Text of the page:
Gas prices in King County have now crossed over the $5 a gallon threshold, averaging $5.115 for a gallon of regular gas, according to AAA.
Snohomish County is just at the line, hitting $5.003 a gallon, with Pierce County’s average just about to the $5 line, with an average of $4.992.
The price is staggering, especially considering the national average of
$3.535 a gallon, said AAA.
According to AAA, gas prices around the country have fallen in the past
week, however, Washington has yet to see that drop at the pump.
Lower gas demand and an increase in domestic gasoline stocks have aided in
the decrease in price. AAA says if the gas demand continues to drop,
prices at the pump will follow.
AAA also noted the $5.116 a gallon for gas today is still less than the
average one year ago, when gas was averaging $5.459 a gallon.
Last week, KIRO 7 asked Gov. Jay Inslee about the recent price increases
at the pump.
Inslee pointed to the oil and gas profits that he said are the highest of
He also noted a pipeline that was reportedly shut down for maintenance.
“That has a restrained supply and that has been a significant reason for
these recent cost increases,” Inslee said. “It’s not all this law, but we
need to take an action that will prevent this gouging that is going on and
the legislature is going to have this as soon as we get back there in
However, according to the U.S. Energy Information Administration, the Washington State and federal gas tax of $0.7078 is the 5th in the country, behind Illinois ($0.858), California ($0.835), Pennsylvania ($0.806), and Indiana ($0.723), as of Feb. 2023.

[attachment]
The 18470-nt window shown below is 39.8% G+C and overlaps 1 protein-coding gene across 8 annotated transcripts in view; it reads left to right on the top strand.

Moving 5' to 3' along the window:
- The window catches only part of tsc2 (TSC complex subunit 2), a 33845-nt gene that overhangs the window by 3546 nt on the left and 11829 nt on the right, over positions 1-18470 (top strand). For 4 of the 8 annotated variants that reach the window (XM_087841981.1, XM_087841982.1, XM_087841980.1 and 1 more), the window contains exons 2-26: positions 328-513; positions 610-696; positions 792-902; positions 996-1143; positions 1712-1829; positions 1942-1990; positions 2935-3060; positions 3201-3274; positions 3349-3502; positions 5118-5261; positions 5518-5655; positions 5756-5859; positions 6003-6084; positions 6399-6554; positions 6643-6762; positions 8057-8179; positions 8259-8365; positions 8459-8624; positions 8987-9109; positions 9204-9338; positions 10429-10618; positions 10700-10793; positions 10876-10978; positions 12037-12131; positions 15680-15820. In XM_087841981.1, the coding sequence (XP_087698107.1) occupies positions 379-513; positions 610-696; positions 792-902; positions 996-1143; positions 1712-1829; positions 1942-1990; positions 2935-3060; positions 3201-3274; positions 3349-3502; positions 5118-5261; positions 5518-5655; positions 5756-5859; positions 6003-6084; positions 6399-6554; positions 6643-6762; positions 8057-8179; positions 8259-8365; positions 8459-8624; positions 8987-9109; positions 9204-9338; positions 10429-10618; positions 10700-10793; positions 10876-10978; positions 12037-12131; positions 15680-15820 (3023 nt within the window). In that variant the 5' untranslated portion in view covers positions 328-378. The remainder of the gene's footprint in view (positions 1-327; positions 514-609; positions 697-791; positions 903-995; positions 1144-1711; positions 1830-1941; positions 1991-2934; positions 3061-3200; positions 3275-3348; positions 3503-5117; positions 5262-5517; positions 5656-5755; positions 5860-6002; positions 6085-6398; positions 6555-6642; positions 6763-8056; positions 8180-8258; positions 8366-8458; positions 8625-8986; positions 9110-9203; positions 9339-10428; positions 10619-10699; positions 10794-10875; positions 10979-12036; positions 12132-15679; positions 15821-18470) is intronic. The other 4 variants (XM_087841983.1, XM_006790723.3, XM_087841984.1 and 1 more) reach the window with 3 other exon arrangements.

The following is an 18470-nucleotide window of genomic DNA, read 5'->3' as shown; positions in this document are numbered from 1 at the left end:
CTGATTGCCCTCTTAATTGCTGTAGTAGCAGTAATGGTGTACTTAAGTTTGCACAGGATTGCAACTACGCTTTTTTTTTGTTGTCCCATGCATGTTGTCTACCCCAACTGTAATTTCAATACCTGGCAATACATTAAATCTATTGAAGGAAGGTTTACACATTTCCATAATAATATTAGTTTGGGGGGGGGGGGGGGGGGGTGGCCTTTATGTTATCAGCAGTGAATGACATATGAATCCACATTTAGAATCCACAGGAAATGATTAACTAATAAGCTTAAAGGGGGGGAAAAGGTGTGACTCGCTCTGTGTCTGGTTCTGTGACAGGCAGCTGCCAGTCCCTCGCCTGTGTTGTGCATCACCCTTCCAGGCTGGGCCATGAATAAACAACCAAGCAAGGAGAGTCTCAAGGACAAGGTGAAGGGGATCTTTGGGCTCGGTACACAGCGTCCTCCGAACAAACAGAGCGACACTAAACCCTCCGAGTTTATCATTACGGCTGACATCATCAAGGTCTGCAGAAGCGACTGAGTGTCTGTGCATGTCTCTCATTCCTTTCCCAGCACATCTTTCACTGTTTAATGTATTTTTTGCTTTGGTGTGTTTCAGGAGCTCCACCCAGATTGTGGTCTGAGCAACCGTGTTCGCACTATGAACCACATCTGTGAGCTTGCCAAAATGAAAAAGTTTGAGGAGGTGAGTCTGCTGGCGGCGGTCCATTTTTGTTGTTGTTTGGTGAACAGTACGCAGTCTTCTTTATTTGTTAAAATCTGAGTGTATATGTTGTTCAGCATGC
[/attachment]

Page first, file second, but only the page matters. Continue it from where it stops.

The Washington State gas tax includes the state tax of $0.494 plus an oil
spill administration tax of $0.04 a barrel ($0.0009523/gal), the oil spill response tax of $0.01 a barrel ($0.000238/gal), a hazardous substance tax
on petroleum products of $1.20 a barrel ($0.0286/gal), a “Border Zone Area Motor Fuel Tax” of $0.01 a gallon for counties that border Canada, and
another tax on petroleum products that is based on the value of the
petroleum multiplied by .0015.
The total for these additional taxes is around $0.0298.
According to AAA, scheduled work on BP’s 299-mile Olympic pipeline has
also caused recent rises in gas prices at the pump.
“Gasoline supplies are already fairly tight with demand in the U.S. above
nine million barrels a day for the fourth week in a row. Factor in the
work being done on the Olympic pipeline, and that’s a recipe for rising
pump prices in Oregon and Washington,” said Marie Dodds, public affairs director for AAA Oregon/Idaho. “Relatively low crude oil prices in the
upper $60s and low $70s are helping to keep pump price hikes from being dramatic this week.”